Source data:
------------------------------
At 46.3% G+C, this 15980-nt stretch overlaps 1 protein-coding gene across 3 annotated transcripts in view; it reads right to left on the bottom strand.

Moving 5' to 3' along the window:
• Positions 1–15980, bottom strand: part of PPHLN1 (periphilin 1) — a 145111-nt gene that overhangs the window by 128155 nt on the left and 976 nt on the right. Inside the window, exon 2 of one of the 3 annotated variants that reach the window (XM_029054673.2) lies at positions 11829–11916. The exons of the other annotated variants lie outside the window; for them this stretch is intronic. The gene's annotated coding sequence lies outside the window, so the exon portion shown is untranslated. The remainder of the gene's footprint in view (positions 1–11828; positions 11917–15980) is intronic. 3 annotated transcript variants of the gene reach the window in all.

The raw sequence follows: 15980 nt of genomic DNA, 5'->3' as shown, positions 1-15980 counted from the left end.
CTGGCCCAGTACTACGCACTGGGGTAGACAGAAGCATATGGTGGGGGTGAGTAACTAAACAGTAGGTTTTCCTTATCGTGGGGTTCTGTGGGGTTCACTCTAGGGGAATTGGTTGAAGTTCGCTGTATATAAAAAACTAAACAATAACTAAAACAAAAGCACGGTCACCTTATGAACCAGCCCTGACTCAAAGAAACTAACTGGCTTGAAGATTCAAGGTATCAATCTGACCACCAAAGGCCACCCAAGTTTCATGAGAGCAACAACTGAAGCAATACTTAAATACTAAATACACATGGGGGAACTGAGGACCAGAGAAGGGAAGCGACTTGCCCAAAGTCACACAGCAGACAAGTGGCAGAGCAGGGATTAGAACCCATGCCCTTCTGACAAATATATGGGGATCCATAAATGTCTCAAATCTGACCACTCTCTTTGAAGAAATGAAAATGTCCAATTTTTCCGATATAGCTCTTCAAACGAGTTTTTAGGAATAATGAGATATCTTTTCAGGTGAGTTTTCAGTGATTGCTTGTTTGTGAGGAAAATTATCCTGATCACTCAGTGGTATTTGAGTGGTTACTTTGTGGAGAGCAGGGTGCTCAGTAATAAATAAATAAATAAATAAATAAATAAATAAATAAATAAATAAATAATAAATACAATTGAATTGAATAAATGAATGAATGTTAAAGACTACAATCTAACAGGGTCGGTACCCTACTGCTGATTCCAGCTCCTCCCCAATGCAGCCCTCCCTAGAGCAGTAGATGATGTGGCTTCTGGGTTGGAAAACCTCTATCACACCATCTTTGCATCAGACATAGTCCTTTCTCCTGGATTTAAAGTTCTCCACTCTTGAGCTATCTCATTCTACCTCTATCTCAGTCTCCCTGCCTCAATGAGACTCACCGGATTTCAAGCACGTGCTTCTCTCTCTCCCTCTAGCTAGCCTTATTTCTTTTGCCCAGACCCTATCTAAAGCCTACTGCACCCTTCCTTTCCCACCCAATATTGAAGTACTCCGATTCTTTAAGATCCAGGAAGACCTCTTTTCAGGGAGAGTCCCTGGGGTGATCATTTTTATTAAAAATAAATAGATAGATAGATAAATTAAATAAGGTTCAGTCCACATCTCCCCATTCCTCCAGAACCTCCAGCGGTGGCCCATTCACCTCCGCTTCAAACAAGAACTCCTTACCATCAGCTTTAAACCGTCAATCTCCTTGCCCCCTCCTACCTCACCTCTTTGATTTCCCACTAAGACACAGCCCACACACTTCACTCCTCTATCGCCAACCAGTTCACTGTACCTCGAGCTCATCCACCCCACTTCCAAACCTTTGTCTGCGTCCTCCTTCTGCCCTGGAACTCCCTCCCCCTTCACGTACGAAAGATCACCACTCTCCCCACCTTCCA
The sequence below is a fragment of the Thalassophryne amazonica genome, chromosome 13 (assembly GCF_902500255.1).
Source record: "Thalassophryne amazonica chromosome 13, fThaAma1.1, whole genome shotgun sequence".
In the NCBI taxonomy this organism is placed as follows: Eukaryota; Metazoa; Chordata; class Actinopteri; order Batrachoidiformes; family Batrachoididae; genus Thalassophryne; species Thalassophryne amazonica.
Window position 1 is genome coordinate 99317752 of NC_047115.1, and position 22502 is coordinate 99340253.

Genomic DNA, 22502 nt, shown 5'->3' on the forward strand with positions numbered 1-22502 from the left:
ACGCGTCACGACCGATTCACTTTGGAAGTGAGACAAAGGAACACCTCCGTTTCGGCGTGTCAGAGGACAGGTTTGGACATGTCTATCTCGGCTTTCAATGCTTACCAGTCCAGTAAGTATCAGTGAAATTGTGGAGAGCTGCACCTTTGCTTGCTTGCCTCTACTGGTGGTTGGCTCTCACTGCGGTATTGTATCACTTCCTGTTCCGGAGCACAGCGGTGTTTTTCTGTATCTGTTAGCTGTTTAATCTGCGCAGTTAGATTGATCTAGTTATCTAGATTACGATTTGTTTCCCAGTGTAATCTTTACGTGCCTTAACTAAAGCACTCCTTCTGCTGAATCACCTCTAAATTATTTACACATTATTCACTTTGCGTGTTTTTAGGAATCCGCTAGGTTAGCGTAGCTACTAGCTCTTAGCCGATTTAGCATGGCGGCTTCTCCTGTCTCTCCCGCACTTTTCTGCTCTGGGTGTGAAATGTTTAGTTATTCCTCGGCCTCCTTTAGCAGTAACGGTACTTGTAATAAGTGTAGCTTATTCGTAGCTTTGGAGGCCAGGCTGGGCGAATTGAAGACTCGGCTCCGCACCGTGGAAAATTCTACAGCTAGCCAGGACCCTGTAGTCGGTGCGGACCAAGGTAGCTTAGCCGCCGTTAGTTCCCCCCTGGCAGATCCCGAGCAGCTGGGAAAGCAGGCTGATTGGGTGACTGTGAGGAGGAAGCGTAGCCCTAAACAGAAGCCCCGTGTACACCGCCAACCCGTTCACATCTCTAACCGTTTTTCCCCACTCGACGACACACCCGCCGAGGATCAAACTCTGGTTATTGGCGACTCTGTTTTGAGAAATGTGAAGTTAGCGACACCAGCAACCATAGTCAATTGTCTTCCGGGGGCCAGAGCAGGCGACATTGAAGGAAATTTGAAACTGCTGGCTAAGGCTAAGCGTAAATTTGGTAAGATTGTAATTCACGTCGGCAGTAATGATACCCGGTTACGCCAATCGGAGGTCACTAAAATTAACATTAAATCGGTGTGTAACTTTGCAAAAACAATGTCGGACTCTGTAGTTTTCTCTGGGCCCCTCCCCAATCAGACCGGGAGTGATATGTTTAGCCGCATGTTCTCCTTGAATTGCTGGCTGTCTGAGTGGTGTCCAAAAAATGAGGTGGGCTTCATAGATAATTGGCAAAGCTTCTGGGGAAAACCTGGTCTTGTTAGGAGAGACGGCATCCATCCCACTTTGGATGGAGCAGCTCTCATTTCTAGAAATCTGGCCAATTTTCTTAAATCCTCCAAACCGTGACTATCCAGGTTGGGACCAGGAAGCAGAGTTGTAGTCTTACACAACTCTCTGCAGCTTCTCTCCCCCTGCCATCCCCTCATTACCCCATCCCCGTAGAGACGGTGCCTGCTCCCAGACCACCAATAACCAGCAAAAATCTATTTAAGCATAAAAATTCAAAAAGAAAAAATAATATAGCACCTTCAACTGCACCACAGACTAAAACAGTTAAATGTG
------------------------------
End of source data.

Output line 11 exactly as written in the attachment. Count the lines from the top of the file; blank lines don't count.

ACGCGTCACGACCGATTCACTTTGGAAGTGAGACAAAGGAACACCTCCGTTTCGGCGTGTCAGAGGACAGGTTTGGACATGTCTATCTCGGCTTTCAATGCTTACCAGTCCAGTAAGTATCAGTGAAATTGTGGAGAGCTGCACCTTTGCTTGCTTGCCTCTACTGGTGGTTGGCTCTCACTGCGGTATTGTATCACTTCCTGTTCCGGAGCACAGCGGTGTTTTTCTGTATCTGTTAGCTGTTTAATCTGCGCAGTTAGATTGATCTAGTTATCTAGATTACGATTTGTTTCCCAGTGTAATCTTTACGTGCCTTAACTAAAGCACTCCTTCTGCTGAATCACCTCTAAATTATTTACACATTATTCACTTTGCGTGTTTTTAGGAATCCGCTAGGTTAGCGTAGCTACTAGCTCTTAGCCGATTTAGCATGGCGGCTTCTCCTGTCTCTCCCGCACTTTTCTGCTCTGGGTGTGAAATGTTTAGTTATTCCTCGGCCTCCTTTAGCAGTAACGGTACTTGTAATAAGTGTAGCTTATTCGTAGCTTTGGAGGCCAGGCTGGGCGAATTGAAGACTCGGCTCCGCACCGTGGAAAATTCTACAGCTAGCCAGGACCCTGTAGTCGGTGCGGACCAAGGTAGCTTAGCCGCCGTTAGTTCCCCCCTGGCAGATCCCGAGCAGCTGGGAAAGCAGGCTGATTGGGTGACTGTGAGGAGGAAGCGTAGCCCTAAACAGAAGCCCCGTGTACACCGCCAACCCGTTCACATCTCTAACCGTTTTTCCCCACTCGACGACACACCCGCCGAGGATCAAACTCTGGTTATTGGCGACTCTGTTTTGAGAAATGTGAAGTTAGCGACACCAGCAACCATAGTCAATTGTCTTCCGGGGGCCAGAGCAGGCGACATTGAAGGAAATTTGAAACTGCTGGCTAAGGCTAAGCGTAAATTTGGTAAGATTGTAATTCACGTCGGCAGTAATGATACCCGGTTACGCCAATCGGAGGTCACTAAAATTAACATTAAATCGGTGTGTAACTTTGCAAAAACAATGTCGGACTCTGTAGTTTTCTCTGGGCCCCTCCCCAATCAGACCGGGAGTGATATGTTTAGCCGCATGTTCTCCTTGAATTGCTGGCTGTCTGAGTGGTGTCCAAAAAATGAGGTGGGCTTCATAGATAATTGGCAAAGCTTCTGGGGAAAACCTGGTCTTGTTAGGAGAGACGGCATCCATCCCACTTTGGATGGAGCAGCTCTCATTTCTAGAAATCTGGCCAATTTTCTTAAATCCTCCAAACCGTGACTATCCAGGTTGGGACCAGGAAGCAGAGTTGTAGTCTTACACAACTCTCTGCAGCTTCTCTCCCCCTGCCATCCCCTCATTACCCCATCCCCGTAGAGACGGTGCCTGCTCCCAGACCACCAATAACCAGCAAAAATCTATTTAAGCATAAAAATTCAAAAAGAAAAAATAATATAGCACCTTCAACTGCACCACAGACTAAAACAGTTAAATGTG